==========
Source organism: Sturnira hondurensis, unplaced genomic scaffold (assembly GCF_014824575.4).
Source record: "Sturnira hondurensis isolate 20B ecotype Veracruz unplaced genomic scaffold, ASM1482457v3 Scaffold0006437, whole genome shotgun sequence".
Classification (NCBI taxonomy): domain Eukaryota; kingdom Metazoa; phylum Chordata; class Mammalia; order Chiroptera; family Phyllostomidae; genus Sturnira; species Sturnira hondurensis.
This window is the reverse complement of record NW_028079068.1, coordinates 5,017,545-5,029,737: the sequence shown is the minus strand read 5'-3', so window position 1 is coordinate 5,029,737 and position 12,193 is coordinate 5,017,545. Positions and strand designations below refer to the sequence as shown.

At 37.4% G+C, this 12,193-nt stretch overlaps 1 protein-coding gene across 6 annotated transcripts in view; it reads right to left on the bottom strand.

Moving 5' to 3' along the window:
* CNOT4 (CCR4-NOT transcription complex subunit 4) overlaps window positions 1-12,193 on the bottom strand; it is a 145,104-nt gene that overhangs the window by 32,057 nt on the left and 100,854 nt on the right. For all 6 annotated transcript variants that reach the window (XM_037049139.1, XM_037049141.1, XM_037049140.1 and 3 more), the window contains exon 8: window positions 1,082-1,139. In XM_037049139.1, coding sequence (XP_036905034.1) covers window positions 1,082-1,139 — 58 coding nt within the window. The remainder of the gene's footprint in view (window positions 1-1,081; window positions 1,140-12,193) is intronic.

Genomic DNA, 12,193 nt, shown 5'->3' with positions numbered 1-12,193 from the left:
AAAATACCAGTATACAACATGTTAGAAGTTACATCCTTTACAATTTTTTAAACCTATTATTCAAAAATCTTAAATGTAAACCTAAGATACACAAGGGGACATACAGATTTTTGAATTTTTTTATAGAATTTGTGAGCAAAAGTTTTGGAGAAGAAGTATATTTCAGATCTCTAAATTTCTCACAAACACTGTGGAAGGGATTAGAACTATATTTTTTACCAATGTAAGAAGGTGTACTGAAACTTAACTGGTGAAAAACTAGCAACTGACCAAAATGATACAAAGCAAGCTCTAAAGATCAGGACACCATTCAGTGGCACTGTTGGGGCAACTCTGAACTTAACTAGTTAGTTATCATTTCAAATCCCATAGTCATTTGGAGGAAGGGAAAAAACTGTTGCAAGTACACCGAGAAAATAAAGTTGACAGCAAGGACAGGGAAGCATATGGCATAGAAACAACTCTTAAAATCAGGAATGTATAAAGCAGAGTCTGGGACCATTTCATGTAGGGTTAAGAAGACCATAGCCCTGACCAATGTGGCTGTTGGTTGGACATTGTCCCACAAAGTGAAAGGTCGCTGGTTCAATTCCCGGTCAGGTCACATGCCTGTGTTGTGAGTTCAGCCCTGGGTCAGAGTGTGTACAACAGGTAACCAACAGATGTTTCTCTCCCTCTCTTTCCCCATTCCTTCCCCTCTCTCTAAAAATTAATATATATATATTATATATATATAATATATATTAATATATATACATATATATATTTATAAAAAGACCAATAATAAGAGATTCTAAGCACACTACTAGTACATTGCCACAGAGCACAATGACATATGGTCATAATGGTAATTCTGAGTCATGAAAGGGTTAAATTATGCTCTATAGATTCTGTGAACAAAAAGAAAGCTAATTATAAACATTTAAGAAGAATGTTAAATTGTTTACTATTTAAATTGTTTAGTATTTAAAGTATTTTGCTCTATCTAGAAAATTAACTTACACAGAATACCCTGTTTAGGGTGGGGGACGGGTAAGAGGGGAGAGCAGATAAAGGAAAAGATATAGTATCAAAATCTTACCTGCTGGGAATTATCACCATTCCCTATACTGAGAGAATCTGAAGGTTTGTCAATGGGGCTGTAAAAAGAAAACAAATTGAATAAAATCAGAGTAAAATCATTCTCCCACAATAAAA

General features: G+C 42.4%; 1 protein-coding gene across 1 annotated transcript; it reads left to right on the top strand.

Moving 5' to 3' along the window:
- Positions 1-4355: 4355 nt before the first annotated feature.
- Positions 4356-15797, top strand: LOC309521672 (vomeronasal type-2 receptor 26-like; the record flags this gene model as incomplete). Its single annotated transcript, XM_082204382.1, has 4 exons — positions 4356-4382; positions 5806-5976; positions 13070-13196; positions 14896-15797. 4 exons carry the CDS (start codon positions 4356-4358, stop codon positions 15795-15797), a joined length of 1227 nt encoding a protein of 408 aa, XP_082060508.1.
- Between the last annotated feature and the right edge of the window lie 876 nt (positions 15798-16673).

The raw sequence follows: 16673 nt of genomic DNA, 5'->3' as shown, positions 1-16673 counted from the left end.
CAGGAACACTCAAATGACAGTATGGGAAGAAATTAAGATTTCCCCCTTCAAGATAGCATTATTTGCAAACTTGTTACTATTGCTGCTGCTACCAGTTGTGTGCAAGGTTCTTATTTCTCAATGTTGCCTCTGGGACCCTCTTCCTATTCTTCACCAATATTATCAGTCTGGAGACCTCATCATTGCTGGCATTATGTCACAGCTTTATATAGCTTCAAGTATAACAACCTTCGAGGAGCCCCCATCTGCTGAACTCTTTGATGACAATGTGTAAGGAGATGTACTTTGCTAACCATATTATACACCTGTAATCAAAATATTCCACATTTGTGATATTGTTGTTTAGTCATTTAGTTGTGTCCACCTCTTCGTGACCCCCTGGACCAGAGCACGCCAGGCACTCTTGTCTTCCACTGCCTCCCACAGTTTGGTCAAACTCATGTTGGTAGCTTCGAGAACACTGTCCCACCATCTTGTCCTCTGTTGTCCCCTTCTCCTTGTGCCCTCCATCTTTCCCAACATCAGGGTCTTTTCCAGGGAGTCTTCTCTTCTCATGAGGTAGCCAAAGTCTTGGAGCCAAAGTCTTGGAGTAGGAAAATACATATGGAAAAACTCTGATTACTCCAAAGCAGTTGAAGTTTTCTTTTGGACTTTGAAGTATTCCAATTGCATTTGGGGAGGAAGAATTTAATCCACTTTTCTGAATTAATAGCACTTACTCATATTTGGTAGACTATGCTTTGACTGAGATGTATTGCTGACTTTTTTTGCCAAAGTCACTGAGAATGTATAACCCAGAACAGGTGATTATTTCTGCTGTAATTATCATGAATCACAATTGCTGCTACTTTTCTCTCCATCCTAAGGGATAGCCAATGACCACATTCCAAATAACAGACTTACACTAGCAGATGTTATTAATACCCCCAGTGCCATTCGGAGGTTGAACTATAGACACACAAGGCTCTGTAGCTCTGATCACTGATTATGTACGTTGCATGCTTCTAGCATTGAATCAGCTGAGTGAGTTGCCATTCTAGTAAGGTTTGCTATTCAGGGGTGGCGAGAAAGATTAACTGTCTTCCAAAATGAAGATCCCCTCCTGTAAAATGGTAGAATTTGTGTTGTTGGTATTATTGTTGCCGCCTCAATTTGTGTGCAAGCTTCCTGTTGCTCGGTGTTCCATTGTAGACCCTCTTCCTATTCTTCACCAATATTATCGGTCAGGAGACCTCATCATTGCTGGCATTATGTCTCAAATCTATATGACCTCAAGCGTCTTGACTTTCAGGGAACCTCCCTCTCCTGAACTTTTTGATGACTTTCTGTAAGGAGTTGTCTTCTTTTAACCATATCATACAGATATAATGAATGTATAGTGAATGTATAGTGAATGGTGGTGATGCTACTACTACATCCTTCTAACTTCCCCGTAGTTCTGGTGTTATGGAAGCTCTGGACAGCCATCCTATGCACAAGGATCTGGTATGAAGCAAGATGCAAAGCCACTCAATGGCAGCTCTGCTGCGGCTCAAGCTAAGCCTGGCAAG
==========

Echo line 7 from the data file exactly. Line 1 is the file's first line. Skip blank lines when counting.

* CNOT4 (CCR4-NOT transcription complex subunit 4) overlaps window positions 1-12,193 on the bottom strand; it is a 145,104-nt gene that overhangs the window by 32,057 nt on the left and 100,854 nt on the right. For all 6 annotated transcript variants that reach the window (XM_037049139.1, XM_037049141.1, XM_037049140.1 and 3 more), the window contains exon 8: window positions 1,082-1,139. In XM_037049139.1, coding sequence (XP_036905034.1) covers window positions 1,082-1,139 — 58 coding nt within the window. The remainder of the gene's footprint in view (window positions 1-1,081; window positions 1,140-12,193) is intronic.